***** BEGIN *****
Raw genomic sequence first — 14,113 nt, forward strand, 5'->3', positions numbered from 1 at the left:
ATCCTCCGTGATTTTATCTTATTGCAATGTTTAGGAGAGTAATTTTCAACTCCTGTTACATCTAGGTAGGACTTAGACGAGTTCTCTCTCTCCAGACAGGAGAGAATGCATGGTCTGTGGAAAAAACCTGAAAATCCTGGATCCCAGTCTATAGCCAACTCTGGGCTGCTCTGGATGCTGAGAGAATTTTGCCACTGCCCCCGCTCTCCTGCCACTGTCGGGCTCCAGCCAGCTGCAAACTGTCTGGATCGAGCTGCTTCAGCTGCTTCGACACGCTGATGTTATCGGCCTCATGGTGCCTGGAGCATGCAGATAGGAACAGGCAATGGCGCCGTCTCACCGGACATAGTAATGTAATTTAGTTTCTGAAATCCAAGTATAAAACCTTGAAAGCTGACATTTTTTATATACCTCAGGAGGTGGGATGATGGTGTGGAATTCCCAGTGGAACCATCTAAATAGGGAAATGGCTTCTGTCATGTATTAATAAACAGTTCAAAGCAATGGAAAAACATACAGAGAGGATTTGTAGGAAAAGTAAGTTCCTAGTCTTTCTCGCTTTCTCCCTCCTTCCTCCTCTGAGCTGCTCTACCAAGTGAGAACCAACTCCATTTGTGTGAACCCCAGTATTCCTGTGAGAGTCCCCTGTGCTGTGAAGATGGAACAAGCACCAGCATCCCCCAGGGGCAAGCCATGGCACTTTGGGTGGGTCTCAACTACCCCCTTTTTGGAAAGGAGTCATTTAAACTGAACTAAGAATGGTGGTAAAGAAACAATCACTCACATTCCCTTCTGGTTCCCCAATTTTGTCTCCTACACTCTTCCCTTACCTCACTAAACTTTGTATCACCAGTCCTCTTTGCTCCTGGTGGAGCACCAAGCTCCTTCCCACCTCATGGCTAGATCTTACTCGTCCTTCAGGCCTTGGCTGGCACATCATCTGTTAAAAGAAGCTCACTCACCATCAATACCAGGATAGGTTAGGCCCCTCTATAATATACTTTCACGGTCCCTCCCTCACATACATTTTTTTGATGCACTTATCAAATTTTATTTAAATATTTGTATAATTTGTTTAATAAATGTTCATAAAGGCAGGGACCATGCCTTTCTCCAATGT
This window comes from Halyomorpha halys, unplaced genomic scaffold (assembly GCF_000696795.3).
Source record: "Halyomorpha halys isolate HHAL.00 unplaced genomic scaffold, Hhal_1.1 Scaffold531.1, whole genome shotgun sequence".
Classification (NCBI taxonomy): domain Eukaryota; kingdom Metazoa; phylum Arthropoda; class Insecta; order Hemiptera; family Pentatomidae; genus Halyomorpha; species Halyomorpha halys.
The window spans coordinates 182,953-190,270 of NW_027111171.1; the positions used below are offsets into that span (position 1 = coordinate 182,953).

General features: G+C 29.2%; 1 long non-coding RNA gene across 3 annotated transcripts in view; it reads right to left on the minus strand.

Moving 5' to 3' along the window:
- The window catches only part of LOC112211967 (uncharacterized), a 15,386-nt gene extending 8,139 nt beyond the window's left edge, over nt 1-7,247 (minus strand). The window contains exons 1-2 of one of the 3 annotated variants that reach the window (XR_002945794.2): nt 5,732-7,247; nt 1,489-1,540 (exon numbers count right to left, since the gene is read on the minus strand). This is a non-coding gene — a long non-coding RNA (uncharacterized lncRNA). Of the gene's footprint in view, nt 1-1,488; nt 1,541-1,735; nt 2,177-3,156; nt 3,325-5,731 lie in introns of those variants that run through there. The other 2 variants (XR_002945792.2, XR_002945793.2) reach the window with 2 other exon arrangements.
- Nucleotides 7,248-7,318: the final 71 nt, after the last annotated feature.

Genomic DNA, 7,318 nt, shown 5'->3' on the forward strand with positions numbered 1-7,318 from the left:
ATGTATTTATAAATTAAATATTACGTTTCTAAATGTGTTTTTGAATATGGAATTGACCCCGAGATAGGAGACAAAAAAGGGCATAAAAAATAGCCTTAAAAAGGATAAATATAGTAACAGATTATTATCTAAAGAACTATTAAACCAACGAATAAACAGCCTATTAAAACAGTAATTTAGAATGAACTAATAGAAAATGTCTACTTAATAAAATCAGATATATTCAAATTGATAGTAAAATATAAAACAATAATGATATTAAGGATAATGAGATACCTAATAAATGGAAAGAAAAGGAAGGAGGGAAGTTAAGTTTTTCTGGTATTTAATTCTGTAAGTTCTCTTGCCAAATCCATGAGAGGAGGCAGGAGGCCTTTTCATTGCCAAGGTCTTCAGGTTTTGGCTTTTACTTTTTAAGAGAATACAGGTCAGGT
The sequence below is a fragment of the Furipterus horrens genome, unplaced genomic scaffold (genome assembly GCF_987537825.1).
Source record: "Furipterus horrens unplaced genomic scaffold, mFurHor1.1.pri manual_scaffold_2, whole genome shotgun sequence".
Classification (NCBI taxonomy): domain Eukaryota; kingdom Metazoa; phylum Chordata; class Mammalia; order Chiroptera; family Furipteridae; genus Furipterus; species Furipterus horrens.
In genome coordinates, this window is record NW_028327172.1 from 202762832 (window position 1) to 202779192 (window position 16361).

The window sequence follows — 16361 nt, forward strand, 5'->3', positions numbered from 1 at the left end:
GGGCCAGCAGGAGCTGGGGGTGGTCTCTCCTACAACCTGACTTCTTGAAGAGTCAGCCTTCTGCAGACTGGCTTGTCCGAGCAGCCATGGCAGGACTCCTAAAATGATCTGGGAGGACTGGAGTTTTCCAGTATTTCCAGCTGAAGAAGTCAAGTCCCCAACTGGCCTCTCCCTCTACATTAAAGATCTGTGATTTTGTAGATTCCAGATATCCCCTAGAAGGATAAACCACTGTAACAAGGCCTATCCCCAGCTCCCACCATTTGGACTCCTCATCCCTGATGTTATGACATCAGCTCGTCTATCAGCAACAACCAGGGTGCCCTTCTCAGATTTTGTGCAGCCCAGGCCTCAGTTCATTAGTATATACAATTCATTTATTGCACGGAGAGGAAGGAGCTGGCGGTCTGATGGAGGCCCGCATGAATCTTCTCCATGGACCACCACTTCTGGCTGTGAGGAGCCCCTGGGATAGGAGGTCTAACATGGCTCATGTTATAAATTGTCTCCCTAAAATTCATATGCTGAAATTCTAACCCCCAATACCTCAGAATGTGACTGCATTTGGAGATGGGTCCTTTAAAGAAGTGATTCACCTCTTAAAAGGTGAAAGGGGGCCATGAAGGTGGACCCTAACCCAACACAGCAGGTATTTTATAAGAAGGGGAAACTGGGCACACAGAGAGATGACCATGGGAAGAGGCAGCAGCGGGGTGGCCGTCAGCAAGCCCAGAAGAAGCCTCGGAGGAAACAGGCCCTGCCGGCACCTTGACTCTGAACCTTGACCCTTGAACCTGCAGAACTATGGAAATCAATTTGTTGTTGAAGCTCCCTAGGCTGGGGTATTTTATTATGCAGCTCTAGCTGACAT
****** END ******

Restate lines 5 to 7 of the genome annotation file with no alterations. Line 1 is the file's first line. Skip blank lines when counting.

Classification (NCBI taxonomy): domain Eukaryota; kingdom Metazoa; phylum Arthropoda; class Insecta; order Hemiptera; family Pentatomidae; genus Halyomorpha; species Halyomorpha halys.
The window spans coordinates 182,953-190,270 of NW_027111171.1; the positions used below are offsets into that span (position 1 = coordinate 182,953).

General features: G+C 29.2%; 1 long non-coding RNA gene across 3 annotated transcripts in view; it reads right to left on the minus strand.